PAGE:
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Flash Movie Review: Mosul

AS THE ICONIC BUILDING FLASHED ACROSS my television screen, I was saddened to see the damage. Its beautiful white terra-cotta tiles at street level had been broken or spray painted with graffiti. The glass in the entrance doors had been smashed to pieces. All I could do was sit there and stew in my feelings of anger that was bubbling up. This is something I do not understand; why some protesters feel the need to destroy random pieces of property. Before you tell me, they are making a point, I want to be clear that I believe they have the right to protest; whether it is a peaceful march or a sit-in, they have every right to protest. The thing I do not understand is the correlation between a person’s cause and the destruction of an object. Sure, if one felt let us say that voice enabled smart speakers were evil, then I can understand why a person is making a public statement by breaking the devices with a sledgehammer in the middle of the street. But to attack public property or burn down stores, I do not see that act as a productive use of one’s time in getting their message across. Staging a protest at the corporate headquarters of a company that is contributing to the deforestation of the rainforest is totally understandable and valid, in my opinion. But setting fire to the public train station that is underneath the company is not productive and does more harm I feel.      MY DESIRE TO PROTECT PUBLIC PROPERTY is born in the love I have for the city of my birth. I have lived in my city all of my life and I am proud of it. Like any city in the world it has its flaws; however, it has things that are unique to it. I mentioned in an older movie review that when I was growing up, I came up with an idea to run a sightseeing company that used limousines instead of buses to transport small groups of people around the city. One of my favorite things to do is take out of town visitors on a tour of the city and its surrounding areas. There is so much to explore and discover just within the city limits that I could spend days dragging visitors to every corner of my city. Besides loving my tour guide responsibilities, I absolutely enjoy when I visit an out of town friend/relative who does the same thing by showing me all the sights in their city. I do not know what to call my strong feelings about my city; pride, love, protective or a combination of them? I just know I do not what anyone tearing down what has been created for its inhabitants. This is the reason I was impressed with the work that was being done by the main characters in this dramatic war drama.      REFUSING TO END THE MISSION THEY started, an elite group of officers continue to face death as they try to rid their city from forces who have been tearing it down. With Waleed Elgadi (Four Lions, A Hologram for the King) as Colonel Kaveh Afsahani, Hayat Kamille (Murder on the Orient Express, Death on the Nile) as Hayat, Thaer Al-Shayei (Fears, The Antwerp Dolls) as Hooka, Suhail Dabbach (The Hurt Locker, Whiskey Tango Foxtrot) as Jasem and Adam Bessa (The Blessed, Extraction) as Kawa; this film based on a true story was filled with gripping intensity. Set in what was Iraq’s 2ndlargest city, the non-stop actions of this elite squad were incredible to watch. I thought the direction was in synch with the script and appreciated the moments that were given for emotional release. Despite the violent scenes with blood, I could not stop watching what was taking place in the story and truly, what a story. Arabic was spoken with English subtitles.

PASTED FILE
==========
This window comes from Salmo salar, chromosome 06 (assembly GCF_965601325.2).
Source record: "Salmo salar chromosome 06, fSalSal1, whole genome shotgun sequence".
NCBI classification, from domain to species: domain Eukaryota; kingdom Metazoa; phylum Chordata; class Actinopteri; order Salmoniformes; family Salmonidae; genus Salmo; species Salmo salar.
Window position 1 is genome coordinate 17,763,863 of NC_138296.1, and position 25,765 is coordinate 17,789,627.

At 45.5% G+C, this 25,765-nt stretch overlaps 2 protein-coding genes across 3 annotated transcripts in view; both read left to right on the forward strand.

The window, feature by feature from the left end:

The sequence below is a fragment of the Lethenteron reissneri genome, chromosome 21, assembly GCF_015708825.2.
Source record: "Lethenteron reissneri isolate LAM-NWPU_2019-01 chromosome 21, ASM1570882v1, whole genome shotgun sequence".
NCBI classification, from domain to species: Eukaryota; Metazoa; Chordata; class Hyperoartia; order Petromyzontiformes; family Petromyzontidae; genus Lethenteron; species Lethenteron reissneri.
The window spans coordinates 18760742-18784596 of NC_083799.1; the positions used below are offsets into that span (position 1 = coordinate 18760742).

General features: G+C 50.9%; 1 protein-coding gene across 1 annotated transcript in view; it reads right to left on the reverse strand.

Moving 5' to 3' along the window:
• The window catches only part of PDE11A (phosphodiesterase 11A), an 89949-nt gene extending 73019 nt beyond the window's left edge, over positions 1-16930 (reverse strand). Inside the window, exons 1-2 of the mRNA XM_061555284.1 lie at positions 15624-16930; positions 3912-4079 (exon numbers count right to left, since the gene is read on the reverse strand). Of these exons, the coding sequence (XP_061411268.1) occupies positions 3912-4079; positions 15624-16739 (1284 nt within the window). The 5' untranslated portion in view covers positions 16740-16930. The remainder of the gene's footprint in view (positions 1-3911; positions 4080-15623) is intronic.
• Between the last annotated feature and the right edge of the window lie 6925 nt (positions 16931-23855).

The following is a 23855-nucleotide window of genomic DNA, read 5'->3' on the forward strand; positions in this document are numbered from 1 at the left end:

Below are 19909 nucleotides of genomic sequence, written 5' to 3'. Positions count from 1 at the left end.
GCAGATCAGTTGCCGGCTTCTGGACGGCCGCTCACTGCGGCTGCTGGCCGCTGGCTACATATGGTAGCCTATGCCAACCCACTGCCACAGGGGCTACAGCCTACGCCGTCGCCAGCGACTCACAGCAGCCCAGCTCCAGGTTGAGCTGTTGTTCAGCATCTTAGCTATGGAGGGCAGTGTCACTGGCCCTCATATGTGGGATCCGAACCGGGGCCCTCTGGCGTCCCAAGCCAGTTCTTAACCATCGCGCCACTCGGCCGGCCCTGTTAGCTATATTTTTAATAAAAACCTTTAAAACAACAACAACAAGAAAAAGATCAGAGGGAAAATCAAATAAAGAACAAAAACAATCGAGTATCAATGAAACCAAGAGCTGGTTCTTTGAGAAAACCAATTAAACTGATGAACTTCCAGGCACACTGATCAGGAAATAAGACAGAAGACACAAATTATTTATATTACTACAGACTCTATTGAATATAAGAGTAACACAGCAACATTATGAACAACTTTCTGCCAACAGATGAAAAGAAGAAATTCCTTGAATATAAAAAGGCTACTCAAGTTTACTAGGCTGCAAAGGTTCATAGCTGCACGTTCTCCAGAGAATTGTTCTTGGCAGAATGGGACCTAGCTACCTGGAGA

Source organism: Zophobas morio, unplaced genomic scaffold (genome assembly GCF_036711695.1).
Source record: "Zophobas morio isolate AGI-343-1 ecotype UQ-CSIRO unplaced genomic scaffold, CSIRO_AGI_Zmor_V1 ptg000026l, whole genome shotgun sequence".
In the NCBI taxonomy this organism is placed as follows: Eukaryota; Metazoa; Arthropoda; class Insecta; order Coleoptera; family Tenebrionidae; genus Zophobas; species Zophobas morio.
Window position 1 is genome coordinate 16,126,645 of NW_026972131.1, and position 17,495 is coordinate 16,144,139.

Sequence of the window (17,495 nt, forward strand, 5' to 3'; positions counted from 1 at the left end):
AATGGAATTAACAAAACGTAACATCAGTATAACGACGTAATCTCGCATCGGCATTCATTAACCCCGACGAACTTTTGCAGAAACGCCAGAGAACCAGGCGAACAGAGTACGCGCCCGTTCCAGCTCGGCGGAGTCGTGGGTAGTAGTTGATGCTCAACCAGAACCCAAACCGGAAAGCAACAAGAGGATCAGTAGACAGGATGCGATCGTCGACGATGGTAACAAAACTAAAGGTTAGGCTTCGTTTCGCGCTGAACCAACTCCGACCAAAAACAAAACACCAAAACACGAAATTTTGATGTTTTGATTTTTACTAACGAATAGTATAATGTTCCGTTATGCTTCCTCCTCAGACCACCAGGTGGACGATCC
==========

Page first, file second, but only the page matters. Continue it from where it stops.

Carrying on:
3 ½ stars 

Flash Movie Review: The Secret of the Grain

In my family once we sit ourselves down at the kitchen or dining room table, we are there for the night. None of this retiring to the den or let us go to the basement stuff; we just sit and enjoy our food all the way through dessert. I like to say life is uncertain, eat dessert first. When I was little I realized the seat of power was my mother and her sisters sitting around the kitchen table. All decisions were decided by them as my father and uncles were seated around the television set. Because of my upbringing, I enjoyed this simple, bittersweet movie. Watching the extended family with its love for each other and their dysfunctions brought back memories to me. Sixty year old Slimane Beiji, played by newcomer Habib Boufares, was struggling with his dockyard job at the port of Sete. His hours were reduced to the point he was struggling to make ends meet. One form of payment was his ability to bring fresh fish to his children and ex-wife, who would make the best fish couscous. As Slimane’s family crowded around the table sharing stories and food, he retired to his small room, that he rented nearby. When a plate of food was sent to him, Slimane saw an opportunity to make a dream he had come true. He would open a restaurant. With little resources, Slimane would need to depend on his family to make it happen, plus his ex-wife’s couscous. The majority of the cast were non-actors which made family scenes more believable. I loved the way the intimacy was formed with the close up filming. The family dynamics seemed utterly real as events played out. This multi film festival winner was a touching story that made the heart ache. French and Arabic with English subtitles.

 

3 stars — DVD

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